prevent atherosclerosis. In this article, we present a proposed J Clin Nutr 2010 May;91(5):1525S-1529S. DOI: http://dx.doi.org/10.3945/
mechanism for how a plant-based diet may prevent atheroscle- ajcn.2010.28701F.
10. Rosell M, Appleby P, Spencer E, Key T. Weight gain over 5 years in 21,966
rosis and CAD events (Figure 1). This includes 1) prevention meat-eating, fish-eating, vegetarian, and vegan men and women in EPIC-
of VEC injury by eating foods low in sugar, salt, and fat; 2) Oxford. Int J Obes (Lond) 2006 Sep;30(9):1389-96. DOI: http://dx.doi.
prevention of LDL oxidation by increased intake of fresh fruits org/10.1038/sj.ijo.0803305.
11. Campbell TC, Campbell TM II. The China Study: the most comprehensive study
and vegetables containing antioxidants, such as polyphenols; of nutrition ever conducted and the startling implications for diet, weight loss,
and 3) prevention of macrophage activation by decreasing and long-term health. Dallas, TX: BenBella Books; 2006 May 11.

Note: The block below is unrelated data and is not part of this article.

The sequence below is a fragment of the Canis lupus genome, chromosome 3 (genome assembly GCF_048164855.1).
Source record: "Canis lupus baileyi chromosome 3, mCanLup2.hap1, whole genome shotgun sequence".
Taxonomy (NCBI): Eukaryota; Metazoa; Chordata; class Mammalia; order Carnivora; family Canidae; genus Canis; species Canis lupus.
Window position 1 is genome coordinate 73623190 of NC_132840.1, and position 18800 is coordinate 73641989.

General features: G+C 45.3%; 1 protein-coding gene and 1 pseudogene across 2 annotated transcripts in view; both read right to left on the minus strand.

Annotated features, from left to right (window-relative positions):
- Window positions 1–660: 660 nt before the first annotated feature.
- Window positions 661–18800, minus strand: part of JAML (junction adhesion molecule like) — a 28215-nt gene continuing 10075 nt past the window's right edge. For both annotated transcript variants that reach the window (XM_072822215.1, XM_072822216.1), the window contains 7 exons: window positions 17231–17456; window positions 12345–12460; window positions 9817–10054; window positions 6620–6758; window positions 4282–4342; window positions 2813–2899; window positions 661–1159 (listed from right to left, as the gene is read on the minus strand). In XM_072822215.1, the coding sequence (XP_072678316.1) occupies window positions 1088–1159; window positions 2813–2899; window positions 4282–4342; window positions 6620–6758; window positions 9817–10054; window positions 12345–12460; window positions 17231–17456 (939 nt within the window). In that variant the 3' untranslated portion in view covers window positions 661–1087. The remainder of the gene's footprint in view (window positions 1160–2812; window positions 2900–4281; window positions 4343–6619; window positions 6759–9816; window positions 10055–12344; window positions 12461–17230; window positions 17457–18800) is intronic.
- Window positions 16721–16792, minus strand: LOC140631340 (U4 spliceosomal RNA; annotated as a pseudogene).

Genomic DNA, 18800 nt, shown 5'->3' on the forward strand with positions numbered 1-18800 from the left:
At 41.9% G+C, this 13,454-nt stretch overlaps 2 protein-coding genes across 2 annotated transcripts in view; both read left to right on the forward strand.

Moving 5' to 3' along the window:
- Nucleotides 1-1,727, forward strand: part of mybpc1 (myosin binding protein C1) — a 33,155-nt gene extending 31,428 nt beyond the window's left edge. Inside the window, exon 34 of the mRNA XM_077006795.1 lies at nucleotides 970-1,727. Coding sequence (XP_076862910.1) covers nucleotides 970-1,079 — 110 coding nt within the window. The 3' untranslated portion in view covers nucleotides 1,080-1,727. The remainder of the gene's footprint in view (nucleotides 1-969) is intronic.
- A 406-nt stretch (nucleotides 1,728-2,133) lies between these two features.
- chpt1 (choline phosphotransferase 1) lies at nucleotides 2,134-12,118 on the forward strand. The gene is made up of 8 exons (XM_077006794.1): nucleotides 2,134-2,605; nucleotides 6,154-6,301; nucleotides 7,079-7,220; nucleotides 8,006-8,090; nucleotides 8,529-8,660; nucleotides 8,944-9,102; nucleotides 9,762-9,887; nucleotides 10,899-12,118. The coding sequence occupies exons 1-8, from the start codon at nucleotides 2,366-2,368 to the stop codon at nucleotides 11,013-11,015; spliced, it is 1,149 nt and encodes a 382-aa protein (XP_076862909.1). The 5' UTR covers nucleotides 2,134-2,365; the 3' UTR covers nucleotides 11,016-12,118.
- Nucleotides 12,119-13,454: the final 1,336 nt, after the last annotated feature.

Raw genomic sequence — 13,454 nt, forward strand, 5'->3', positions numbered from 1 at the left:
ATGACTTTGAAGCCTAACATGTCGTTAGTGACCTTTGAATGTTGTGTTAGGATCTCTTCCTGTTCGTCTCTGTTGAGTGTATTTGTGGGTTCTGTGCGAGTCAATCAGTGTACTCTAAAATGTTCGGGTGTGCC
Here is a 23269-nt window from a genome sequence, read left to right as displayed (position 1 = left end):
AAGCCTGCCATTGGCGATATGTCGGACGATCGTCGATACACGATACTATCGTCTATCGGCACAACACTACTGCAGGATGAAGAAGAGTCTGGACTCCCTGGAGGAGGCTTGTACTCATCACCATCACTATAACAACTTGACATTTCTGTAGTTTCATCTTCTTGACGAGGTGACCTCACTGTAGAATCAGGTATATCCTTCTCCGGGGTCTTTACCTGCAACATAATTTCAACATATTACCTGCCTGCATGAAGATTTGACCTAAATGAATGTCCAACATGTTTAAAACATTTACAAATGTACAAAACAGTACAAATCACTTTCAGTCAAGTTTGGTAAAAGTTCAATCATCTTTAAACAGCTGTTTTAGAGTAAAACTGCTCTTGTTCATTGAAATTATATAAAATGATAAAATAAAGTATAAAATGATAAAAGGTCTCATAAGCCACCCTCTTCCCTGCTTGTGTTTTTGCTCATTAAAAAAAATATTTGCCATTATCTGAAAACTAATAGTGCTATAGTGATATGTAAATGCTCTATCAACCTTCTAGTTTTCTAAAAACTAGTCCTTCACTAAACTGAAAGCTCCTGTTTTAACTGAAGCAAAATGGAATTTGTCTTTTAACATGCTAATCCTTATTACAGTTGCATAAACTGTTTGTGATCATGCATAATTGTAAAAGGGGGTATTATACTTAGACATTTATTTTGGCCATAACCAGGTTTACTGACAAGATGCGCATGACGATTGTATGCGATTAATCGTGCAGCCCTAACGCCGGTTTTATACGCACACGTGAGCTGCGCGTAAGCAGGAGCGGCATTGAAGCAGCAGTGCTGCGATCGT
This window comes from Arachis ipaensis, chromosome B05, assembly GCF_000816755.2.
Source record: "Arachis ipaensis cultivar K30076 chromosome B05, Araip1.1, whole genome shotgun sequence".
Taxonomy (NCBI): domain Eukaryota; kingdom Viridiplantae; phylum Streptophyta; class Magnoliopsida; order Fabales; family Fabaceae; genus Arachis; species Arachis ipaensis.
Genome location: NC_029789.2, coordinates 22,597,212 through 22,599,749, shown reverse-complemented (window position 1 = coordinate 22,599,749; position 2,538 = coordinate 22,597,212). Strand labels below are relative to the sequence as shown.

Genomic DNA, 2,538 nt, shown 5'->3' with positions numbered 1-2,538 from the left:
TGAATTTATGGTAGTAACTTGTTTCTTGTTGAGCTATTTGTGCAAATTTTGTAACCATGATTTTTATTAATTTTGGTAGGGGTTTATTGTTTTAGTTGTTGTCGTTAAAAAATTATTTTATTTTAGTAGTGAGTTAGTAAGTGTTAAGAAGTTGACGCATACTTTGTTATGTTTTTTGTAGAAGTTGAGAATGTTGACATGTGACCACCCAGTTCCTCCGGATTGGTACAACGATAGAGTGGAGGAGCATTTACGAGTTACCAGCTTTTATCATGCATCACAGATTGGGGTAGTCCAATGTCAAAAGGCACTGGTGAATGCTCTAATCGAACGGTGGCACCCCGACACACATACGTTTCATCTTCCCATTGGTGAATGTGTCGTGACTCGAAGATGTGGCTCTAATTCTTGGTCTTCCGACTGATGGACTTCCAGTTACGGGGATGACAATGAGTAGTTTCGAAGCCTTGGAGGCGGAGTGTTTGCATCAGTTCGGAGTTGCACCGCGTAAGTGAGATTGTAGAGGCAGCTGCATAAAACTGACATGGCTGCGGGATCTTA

intake of red meat, by exercise, and by stress reduction. 12. Snowdon DA, Phillips RL. Does a vegetarian diet reduce the occurrence of
diabetes? Am J Public Health 1985 May;75(5):507-12. DOI: http://dx.doi.
org/10.2105/AJPH.75.5.507.
CONCLUSION 13. Vang A, Singh PN, Lee JW, Haddad EH, Brinegar CH. Meats, processed meats,
VEC injury may occur in individuals who do not have clini- obesity, weight gain and occurrence of diabetes among adults: findings from
Adventist Health Studies. Ann Nutr Metab 2008;52(2):96-104. DOI: http://dx.doi.
cally active CAD but who have risk factors for CAD, such as org/10.1159/000121365.
smoking, hypercholesterolemia, diabetes, and hypertension.41 14. Barnard ND, Cohen J, Jenkins DJ, et al. A low-fat vegan diet improves glycemic
Because abnormal endothelial function is an early marker control and cardiovascular risk factors in a randomized clinical trial in individuals
with type 2 diabetes. Diabetes Care 2006 Aug;29(8):1777-83. DOI: http://dx.doi.
of CAD, the endothelium appears to be an ideal target for org/10.2337/dc06-0606.